It was originally thought that the symptoms of children and adolescent depression are different than those experienced by adults. Clinicians and researchers believed this until about the 1970’s. And who can blame them. The adolescent brain is still developing. For this reason, it is easy to imagine that teens would experience depression differently.
For instance, the grey matter of the brain, which contains most of the brain’s neurons and is known as the thinking part of the brain, is still growing in teens. However, for adults, the brain’s grey matter development is complete. Alongside this is the still developing frontal cortex, which completes its growth during ages 23-26. The frontal cortex performs reasoning, planning, judgment, and impulse control, necessities for being an adult. This might explain a teen’s tendency to make poor decisions and an inability to discern whether a situation is safe. Teens tend to experiment with risky behavior and don’t fully recognize the consequences of their choices.
Despite these differences in brain development, research indicates that adolescents, as well as children, display the same symptoms of depression as adults. In 1987, a study of 296 children and teens between the ages of 6 and 18 carefully examined their symptoms of depression. The study revealed that although there were some differences in the symptomatic experiences of children in different age groups, there were more similarities.
Furthermore, a more recent study showed that adolescents between the ages of 14 to 18 tended to have symptoms that were typical of adult depression. The symptoms of depression in adults include depressed mood, sleep disturbance, thinking difficulties, weight/appetite disturbance, worthlessness or guilt, loss of energy, and suicidal ideation. Among adolescents in the study, 97 to 54 percent of them reported experiencing these same symptoms.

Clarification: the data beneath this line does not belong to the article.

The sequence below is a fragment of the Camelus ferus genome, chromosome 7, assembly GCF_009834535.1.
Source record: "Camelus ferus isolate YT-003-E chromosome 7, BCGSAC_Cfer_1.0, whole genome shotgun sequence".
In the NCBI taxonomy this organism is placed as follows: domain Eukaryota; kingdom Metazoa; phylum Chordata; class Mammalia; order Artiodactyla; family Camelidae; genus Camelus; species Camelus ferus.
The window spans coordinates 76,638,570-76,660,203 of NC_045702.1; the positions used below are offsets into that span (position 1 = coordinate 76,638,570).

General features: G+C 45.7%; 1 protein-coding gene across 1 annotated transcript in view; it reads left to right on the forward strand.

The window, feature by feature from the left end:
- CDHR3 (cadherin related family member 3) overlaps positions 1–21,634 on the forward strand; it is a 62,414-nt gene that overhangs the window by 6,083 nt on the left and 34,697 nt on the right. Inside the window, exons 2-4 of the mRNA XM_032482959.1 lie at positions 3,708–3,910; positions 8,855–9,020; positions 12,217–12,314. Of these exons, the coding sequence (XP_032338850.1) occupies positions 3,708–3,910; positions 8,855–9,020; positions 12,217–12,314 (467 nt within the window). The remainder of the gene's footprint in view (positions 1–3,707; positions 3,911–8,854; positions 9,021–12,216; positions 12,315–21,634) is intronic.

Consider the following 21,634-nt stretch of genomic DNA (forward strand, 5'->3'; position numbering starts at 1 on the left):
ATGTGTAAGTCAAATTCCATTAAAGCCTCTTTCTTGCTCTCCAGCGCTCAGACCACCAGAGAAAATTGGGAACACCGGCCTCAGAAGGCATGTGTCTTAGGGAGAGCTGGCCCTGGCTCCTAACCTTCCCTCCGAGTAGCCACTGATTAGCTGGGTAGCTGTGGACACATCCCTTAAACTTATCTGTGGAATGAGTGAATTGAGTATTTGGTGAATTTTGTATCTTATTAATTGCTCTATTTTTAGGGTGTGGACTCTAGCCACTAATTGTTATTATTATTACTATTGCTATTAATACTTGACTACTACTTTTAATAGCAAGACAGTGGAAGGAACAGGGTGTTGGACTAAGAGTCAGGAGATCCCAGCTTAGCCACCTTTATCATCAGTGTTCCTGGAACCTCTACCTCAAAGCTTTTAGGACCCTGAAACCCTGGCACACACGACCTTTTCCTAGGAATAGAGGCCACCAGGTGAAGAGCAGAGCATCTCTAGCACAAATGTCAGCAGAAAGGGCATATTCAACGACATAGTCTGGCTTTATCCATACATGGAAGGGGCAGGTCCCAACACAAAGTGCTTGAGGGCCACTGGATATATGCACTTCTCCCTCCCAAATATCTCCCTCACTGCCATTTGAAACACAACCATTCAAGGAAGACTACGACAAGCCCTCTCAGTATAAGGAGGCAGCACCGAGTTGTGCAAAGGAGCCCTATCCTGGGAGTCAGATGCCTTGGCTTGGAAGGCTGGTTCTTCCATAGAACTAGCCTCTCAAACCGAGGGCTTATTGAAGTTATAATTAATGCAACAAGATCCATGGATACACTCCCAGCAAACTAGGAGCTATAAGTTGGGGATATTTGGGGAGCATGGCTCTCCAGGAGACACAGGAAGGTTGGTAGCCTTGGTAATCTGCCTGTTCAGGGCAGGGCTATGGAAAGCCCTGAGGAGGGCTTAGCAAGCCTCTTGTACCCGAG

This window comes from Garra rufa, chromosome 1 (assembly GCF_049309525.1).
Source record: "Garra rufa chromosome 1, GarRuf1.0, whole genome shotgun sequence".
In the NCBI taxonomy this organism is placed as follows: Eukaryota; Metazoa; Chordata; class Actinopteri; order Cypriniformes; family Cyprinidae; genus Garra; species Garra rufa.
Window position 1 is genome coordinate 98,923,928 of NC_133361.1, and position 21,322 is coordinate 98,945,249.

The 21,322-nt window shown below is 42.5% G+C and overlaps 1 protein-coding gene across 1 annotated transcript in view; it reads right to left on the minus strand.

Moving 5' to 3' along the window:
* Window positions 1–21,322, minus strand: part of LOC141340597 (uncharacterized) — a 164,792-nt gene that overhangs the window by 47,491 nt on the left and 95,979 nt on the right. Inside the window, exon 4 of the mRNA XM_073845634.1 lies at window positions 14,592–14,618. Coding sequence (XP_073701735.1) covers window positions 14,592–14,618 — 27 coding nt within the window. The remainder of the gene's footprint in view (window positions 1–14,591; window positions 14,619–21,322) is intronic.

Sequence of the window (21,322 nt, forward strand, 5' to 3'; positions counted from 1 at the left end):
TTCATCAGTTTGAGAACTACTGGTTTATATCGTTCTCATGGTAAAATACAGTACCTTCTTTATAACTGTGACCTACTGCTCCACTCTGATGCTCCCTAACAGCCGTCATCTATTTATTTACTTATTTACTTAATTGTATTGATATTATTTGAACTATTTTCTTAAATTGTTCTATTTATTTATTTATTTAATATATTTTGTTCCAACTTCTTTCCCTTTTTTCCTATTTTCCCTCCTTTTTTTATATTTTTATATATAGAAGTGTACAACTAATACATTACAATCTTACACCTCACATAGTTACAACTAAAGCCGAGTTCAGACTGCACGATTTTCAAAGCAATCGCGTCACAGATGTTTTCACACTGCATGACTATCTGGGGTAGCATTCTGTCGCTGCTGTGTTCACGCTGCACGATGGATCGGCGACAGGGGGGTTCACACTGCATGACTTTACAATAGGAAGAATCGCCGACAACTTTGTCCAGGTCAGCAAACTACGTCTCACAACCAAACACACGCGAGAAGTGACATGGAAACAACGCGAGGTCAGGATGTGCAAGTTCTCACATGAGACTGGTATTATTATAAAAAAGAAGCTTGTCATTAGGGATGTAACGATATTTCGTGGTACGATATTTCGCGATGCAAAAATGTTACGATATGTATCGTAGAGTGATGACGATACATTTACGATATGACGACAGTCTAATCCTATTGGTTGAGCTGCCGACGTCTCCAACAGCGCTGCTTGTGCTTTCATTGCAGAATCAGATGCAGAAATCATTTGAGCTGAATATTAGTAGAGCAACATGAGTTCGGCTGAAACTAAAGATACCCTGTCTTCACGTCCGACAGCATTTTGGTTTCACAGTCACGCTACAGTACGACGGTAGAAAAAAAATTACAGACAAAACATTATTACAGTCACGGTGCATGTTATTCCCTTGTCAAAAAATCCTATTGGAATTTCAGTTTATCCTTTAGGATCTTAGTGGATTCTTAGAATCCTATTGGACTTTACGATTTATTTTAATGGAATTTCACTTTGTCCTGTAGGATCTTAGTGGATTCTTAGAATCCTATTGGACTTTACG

Lastly, research indicates that younger teens tend to have symptoms of depression that are more anxiety-oriented. Such as fearfulness and nervousness. At the same time, older adolescents tend to show symptoms of loss of interest and pleasure. They tend to have morbid thinking and suicidal ideation. Those adolescents that are severely depressed will exhibit signs of psychosis, which is a loss of touch with reality. They might experience hallucinations or delusions or both. Psychotic symptoms of depression are rare in teens, but when present, they indicate a severe form of major depression.
Adolescent depression continues to be a common mental illness among teens. According to the National Alliance on Mental Illness (NAMI), approximately, 8% of teens meet the diagnostic criteria for major depression. Across the length of adolescence, one in five teens have experienced depression at some point in their teenage years. NAMI also points out that in clinical settings, such as group homes, hospitals, or rehabilitative centers, as many as 28 percent of teens experience depression.
Fortunately, depression is treatable. With the right medication combined with therapy, a teen’s mood can stabilize and, over time, he or she can return to a healthy level of functioning at school, home, and work. What’s important to know is that depression is best treated with a combination of both medication and therapy. Medication alone is not a thorough treatment plan. Therapy can facilitate a teen’s understanding for the need of medication treatment, and it can even improve the effectiveness of that medication. Both treatment forms are necessary for a safe, effective recovery from depression.